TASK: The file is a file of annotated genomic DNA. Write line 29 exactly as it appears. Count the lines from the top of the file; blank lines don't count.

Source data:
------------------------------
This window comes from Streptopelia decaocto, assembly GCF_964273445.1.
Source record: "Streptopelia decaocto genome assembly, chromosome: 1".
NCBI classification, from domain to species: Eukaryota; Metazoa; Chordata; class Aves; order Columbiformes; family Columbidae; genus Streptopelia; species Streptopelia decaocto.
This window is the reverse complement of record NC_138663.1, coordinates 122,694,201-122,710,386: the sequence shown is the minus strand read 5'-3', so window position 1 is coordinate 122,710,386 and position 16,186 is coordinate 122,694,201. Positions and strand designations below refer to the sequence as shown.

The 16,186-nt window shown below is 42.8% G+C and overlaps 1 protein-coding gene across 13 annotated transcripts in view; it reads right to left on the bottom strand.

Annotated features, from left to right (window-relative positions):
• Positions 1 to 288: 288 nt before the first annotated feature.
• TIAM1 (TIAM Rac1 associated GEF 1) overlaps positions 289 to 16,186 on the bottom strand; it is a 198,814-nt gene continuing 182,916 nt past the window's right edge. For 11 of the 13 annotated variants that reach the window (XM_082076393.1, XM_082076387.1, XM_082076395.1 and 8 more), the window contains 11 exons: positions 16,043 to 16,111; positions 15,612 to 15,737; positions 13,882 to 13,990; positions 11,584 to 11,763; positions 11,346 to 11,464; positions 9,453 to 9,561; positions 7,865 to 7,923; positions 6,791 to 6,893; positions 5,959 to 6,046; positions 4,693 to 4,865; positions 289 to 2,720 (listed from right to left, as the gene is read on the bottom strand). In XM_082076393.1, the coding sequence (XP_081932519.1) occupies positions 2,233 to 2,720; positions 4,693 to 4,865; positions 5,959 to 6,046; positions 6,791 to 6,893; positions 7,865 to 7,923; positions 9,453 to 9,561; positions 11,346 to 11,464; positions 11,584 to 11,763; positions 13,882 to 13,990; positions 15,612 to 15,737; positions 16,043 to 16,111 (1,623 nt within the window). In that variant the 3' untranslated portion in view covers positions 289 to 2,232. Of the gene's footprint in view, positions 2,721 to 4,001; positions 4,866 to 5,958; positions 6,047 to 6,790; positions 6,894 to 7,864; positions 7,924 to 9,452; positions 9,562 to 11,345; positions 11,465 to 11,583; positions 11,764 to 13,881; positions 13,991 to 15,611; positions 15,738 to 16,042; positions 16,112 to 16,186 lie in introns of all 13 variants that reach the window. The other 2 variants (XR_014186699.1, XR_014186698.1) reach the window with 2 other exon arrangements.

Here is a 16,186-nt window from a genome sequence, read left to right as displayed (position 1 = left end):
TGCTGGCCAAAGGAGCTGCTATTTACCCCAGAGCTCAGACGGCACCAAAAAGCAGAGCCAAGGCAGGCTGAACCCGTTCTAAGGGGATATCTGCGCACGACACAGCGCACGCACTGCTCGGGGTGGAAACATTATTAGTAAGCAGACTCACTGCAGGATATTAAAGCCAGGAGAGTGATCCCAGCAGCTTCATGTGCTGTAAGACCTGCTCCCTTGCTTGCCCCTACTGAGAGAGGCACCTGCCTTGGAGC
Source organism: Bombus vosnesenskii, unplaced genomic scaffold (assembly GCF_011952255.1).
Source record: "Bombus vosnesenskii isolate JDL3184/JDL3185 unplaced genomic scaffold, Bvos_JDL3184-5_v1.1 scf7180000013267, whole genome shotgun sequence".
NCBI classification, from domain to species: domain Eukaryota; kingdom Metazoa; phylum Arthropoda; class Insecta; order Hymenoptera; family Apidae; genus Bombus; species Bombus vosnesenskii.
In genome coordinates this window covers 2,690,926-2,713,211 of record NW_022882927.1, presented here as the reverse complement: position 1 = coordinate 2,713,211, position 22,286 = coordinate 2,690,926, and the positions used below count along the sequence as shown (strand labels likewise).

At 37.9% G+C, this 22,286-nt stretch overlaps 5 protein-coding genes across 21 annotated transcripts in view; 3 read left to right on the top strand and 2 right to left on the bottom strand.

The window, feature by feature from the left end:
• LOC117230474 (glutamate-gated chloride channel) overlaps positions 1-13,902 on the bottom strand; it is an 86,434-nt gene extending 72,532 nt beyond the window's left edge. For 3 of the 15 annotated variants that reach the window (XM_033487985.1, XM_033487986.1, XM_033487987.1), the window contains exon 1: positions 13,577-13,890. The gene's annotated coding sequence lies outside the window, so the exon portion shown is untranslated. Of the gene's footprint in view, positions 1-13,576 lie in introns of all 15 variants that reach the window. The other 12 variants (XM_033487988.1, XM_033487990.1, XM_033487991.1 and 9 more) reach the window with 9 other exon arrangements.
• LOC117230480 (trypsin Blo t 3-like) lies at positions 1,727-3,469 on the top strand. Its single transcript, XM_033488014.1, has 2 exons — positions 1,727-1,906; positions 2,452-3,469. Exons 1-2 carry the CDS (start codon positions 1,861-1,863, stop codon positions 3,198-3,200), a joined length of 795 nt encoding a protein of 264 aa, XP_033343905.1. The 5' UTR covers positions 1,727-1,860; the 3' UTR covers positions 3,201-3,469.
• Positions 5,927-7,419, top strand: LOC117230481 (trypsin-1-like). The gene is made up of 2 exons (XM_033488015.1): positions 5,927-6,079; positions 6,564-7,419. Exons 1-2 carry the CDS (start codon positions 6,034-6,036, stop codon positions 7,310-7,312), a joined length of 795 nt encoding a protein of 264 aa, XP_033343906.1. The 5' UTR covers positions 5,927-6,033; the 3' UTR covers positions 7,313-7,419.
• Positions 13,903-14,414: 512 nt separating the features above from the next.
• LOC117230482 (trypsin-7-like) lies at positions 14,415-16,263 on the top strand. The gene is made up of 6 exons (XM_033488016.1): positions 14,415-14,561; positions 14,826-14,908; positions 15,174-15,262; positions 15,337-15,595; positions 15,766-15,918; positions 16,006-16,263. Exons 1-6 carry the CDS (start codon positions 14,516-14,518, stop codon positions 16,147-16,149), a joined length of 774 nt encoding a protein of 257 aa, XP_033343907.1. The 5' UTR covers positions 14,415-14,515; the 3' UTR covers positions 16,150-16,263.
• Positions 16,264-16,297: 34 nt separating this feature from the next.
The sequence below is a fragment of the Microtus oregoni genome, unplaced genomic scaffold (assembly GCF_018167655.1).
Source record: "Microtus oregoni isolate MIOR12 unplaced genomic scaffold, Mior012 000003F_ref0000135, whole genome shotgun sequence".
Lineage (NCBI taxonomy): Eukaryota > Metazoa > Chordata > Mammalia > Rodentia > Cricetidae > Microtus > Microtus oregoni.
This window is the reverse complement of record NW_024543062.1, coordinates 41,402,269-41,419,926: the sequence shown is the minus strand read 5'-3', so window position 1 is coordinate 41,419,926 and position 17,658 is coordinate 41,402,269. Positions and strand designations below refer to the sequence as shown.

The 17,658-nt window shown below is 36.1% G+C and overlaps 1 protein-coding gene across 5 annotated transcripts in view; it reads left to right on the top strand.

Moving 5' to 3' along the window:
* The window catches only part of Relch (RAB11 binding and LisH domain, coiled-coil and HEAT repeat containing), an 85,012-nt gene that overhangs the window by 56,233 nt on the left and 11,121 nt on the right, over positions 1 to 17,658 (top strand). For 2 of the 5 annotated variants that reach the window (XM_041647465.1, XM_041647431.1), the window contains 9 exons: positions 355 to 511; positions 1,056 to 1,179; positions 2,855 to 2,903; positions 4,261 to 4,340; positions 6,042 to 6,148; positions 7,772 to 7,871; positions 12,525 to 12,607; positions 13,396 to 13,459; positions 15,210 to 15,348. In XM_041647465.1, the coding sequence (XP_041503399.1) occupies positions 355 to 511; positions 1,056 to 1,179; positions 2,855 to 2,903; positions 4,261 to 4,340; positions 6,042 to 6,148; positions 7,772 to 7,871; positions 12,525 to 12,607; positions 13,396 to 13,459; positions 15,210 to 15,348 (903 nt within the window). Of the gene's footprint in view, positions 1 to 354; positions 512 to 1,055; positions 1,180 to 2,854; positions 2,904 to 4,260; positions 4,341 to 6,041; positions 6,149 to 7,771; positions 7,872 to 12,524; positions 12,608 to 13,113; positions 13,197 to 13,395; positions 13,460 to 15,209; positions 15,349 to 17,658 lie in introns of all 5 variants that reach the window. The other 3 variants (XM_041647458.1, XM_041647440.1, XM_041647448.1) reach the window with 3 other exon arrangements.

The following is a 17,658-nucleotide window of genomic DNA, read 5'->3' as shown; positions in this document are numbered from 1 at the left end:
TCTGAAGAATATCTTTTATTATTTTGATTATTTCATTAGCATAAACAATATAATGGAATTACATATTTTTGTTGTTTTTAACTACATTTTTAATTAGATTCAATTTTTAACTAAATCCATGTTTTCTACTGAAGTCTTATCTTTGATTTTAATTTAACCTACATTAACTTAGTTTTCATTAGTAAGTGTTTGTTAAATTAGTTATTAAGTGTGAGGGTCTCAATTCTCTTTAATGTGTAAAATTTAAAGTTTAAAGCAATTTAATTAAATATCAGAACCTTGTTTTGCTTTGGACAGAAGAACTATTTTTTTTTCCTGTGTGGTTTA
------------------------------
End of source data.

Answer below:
* The window catches only part of Relch (RAB11 binding and LisH domain, coiled-coil and HEAT repeat containing), an 85,012-nt gene that overhangs the window by 56,233 nt on the left and 11,121 nt on the right, over positions 1 to 17,658 (top strand). For 2 of the 5 annotated variants that reach the window (XM_041647465.1, XM_041647431.1), the window contains 9 exons: positions 355 to 511; positions 1,056 to 1,179; positions 2,855 to 2,903; positions 4,261 to 4,340; positions 6,042 to 6,148; positions 7,772 to 7,871; positions 12,525 to 12,607; positions 13,396 to 13,459; positions 15,210 to 15,348. In XM_041647465.1, the coding sequence (XP_041503399.1) occupies positions 355 to 511; positions 1,056 to 1,179; positions 2,855 to 2,903; positions 4,261 to 4,340; positions 6,042 to 6,148; positions 7,772 to 7,871; positions 12,525 to 12,607; positions 13,396 to 13,459; positions 15,210 to 15,348 (903 nt within the window). Of the gene's footprint in view, positions 1 to 354; positions 512 to 1,055; positions 1,180 to 2,854; positions 2,904 to 4,260; positions 4,341 to 6,041; positions 6,149 to 7,771; positions 7,872 to 12,524; positions 12,608 to 13,113; positions 13,197 to 13,395; positions 13,460 to 15,209; positions 15,349 to 17,658 lie in introns of all 5 variants that reach the window. The other 3 variants (XM_041647458.1, XM_041647440.1, XM_041647448.1) reach the window with 3 other exon arrangements.